When the Perry Branch Library decided to stop using the Dewey Decimal System to organize its books, library officials saw the move as a way to make their stacks more user-friendly. But some skeptics saw something rather more sinister: To them, it was a sign that the creeping “Googlization” of libraries continues apace, The Wall Street Journal reports.
Instead of the Dewey system, the Perry library, in Gilbert, Ariz., has placed its books within broad categories like “business” and “history.” Patrons can search a computerized catalog to determine where a particular title is filed, or they can head straight to the stacks and start browsing, as they might do at a bookstore.
For casual browsers, that might be a boon. But for serious researchers, the more general categorization scheme could be problematic: It’d be much more difficult to compare books on ancient Greece if they were filed under “history,” not grouped together in the 938s.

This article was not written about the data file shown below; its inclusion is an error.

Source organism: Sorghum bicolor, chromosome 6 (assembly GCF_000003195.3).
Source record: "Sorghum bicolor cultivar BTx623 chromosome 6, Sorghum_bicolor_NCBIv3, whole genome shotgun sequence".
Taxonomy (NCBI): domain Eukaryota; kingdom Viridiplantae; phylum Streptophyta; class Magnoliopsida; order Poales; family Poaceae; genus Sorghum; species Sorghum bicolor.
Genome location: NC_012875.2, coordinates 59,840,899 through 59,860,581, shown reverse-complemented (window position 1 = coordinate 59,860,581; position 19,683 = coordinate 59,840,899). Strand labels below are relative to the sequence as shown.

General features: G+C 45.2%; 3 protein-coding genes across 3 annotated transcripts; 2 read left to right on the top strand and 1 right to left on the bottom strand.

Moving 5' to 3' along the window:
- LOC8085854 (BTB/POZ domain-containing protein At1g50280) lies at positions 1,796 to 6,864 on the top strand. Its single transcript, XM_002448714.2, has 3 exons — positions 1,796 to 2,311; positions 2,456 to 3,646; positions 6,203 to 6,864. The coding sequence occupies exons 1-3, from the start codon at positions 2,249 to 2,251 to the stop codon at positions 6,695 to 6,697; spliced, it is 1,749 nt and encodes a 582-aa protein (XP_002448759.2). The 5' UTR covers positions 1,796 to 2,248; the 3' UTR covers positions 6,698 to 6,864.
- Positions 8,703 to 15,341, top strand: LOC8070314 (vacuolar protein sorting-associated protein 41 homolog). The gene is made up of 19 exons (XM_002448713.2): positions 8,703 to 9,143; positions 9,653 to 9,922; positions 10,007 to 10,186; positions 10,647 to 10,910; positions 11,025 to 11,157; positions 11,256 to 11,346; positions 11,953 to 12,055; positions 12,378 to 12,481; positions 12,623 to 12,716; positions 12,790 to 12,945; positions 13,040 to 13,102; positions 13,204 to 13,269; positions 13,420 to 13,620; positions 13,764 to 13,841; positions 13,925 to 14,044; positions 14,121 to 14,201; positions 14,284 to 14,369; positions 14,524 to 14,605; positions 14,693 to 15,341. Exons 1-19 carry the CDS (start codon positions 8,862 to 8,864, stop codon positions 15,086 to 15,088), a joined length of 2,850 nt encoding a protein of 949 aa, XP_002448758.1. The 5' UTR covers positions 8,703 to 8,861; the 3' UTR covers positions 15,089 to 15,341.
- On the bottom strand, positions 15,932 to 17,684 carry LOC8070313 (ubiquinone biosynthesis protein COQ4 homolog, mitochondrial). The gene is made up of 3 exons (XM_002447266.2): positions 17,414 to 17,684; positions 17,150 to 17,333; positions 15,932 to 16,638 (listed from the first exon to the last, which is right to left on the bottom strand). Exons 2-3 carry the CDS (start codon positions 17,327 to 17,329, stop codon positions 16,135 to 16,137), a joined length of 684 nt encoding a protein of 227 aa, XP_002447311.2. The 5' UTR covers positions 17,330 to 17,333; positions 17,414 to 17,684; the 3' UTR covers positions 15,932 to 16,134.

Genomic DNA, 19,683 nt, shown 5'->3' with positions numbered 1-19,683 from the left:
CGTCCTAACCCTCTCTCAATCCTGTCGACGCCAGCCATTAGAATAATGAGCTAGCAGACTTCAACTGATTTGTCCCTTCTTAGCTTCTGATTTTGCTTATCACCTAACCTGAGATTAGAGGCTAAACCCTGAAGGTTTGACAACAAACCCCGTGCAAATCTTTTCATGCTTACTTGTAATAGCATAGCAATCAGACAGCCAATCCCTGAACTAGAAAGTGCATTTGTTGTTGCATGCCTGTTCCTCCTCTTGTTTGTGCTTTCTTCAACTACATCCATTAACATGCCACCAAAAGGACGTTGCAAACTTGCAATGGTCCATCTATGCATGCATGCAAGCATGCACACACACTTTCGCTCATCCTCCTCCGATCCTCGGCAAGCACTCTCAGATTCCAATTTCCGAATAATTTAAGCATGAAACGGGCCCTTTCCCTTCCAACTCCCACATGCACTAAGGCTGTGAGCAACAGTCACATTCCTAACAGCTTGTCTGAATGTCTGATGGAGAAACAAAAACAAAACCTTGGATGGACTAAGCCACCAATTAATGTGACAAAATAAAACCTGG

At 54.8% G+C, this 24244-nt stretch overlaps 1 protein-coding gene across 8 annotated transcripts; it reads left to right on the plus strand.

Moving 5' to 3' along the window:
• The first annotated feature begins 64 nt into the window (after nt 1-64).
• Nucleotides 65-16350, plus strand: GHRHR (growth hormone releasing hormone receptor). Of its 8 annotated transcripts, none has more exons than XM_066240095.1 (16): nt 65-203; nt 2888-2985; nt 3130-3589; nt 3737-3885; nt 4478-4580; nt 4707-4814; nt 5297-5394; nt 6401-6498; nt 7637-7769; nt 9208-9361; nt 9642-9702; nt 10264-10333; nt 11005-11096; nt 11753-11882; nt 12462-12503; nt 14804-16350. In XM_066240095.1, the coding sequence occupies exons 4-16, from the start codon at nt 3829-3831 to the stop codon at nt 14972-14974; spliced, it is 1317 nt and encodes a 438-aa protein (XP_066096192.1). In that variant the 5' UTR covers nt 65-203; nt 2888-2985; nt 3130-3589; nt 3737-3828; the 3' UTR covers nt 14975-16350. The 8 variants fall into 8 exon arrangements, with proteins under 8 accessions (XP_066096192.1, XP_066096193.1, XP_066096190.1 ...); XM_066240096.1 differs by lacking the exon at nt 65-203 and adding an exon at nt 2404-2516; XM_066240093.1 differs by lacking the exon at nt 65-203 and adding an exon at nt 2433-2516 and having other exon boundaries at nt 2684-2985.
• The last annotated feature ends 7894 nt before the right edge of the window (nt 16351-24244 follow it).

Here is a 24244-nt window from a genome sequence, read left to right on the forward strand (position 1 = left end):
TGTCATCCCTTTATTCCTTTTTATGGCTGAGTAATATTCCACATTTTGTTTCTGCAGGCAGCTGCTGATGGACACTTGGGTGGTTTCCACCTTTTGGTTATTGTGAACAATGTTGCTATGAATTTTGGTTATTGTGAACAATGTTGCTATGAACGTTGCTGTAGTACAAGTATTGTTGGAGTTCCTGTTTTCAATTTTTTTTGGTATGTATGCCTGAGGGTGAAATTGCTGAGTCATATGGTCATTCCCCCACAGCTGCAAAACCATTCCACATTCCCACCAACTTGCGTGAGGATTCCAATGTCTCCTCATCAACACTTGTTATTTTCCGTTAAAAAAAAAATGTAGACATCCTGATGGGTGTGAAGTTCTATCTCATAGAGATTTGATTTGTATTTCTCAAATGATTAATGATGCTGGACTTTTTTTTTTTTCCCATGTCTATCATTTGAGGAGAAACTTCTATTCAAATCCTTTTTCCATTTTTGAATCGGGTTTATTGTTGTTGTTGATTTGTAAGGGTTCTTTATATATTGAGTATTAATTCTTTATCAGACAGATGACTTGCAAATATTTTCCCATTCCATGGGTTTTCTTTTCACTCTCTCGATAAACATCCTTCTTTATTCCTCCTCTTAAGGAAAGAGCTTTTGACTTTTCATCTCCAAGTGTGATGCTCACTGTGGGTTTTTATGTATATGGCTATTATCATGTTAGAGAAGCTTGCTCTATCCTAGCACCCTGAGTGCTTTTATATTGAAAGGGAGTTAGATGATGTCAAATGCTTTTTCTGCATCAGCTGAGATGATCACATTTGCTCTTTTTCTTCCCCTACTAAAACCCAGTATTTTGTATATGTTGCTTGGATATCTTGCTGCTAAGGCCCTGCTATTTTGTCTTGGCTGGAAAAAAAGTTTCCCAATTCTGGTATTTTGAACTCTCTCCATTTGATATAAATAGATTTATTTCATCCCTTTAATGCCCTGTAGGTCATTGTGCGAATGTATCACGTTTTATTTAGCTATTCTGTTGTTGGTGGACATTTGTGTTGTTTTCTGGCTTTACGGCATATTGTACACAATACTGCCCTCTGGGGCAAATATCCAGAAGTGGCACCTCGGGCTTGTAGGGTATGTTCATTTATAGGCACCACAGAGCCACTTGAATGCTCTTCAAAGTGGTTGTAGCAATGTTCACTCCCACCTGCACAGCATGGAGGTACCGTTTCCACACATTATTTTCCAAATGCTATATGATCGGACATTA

Dewey isn’t unassailable, nor is the Library of Congress Classification System. But some librarians say a broad classification system that seems to evoke unfocused Google searches isn’t the best fix. “There are other ways of slicing information that aren’t the way Google decided to slice it,” said Jessamyn West, the author of the blog Librarian.net.
It’s hard to imagine college libraries abandoning the Library of Congress system. But should campus librarians be making adjustments for students who are used to search engines, not card catalogs? —Brock ReadReturn to Top